Sentence Examples with the word interlude

Of English plays, the interlude called Jack Juggler (between 1547 and 1553) was based on the Amphitruo, and the lost play called the Historie of Error (acted in 1577) was probably based on the Menae-chmi; Nicholas Udall's Ralph Royster Doyster, the first English comedy (acted before 1551, first printed 1566), is founded on the Miles gloriosus; Shakespeare's Comedy of Errors (about 1591) is an adaptation of the Menaechmi; and his Falstaff may be regarded as an idealized reproduction or development of the braggart soldier of Plautus and Terence - a type of character which reappears in other forms not only in English literature (e.g.

Then again, as the movement, taking its rise in the philosophical agnosticism which grew out of the early physical systems, was itself persistently sceptical, sophistry may be regarded as an interlude in the history of philosophy.

The original manor house was rebuilt by Lord Chancellor Rich, who was here visited by Queen Elizabeth in 1561, and for her entertainment Sir Philip Sidney wrote a dramatic interlude which was played before the queen at Wanstead garden, and is printed at the end of the Arcadia.

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At this period occurs a curious interlude in Moldavian history.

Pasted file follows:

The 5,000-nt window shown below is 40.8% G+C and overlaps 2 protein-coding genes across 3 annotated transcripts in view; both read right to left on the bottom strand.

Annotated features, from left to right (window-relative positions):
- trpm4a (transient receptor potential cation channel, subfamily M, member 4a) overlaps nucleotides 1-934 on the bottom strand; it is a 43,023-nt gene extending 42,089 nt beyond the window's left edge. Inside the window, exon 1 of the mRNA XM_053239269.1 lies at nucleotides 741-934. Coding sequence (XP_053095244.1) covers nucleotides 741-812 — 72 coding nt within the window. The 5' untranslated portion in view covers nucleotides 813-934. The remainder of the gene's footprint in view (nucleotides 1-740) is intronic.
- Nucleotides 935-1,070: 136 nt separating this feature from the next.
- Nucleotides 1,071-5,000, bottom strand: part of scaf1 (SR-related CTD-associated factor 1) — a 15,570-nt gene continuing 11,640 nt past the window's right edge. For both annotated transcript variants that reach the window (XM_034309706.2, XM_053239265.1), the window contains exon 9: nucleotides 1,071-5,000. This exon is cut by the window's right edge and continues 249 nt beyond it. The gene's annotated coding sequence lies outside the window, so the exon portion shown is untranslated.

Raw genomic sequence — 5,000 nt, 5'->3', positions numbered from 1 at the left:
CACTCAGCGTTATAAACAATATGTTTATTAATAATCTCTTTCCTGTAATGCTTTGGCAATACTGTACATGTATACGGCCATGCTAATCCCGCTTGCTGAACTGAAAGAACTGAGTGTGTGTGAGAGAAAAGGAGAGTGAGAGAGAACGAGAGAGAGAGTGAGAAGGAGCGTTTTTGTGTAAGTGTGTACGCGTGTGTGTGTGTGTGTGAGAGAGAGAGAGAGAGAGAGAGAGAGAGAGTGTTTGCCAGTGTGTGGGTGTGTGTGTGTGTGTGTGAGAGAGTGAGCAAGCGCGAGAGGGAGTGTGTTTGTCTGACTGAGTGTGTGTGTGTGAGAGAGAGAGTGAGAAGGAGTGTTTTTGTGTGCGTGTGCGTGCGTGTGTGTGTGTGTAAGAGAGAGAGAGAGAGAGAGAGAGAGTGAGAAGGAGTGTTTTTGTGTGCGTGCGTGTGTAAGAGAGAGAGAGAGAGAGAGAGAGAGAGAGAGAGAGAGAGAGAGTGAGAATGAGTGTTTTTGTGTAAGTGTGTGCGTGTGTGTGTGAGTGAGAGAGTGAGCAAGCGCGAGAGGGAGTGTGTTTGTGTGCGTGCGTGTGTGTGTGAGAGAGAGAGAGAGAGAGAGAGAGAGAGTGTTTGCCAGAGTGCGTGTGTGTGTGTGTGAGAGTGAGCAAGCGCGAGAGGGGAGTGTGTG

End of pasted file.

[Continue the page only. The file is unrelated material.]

The peace of Amiens gave the country a little rest, and the Dutch got back the Cape of Good Hope and their West Indian colonies; it was, however, but the brief and deceptive coast;- interlude between two storms; when war began tution of 1805.

Often, in mild, pleasant weather, for twelve, fifteen, eighteen, and twenty hours on the stretch, they were engaged in the boats, steadily pulling, or sailing, or paddling after the whales, or for an interlude of sixty or seventy minutes calmly awaiting their uprising; though with but small success for their pains.

His Sicilian war (278-276)1 was a mere interlude between the two acts of his war with Rome.

Again there is an interlude of three verses (xi.

When this interlude was over, Captain Mayhew began a dark story concerning Moby Dick; not, however, without frequent interruptions from Gabriel, whenever his name was mentioned, and the crazy sea that seemed leagued with him.

The more imaginative, elfin quality, familiar in Dunbar's Ballad of Kynd Kittok and his Interlude of the Droichis Part appears in such pieces as Gyre Carling (the mother-witch), King Berdok, and Lichtounis Dreme.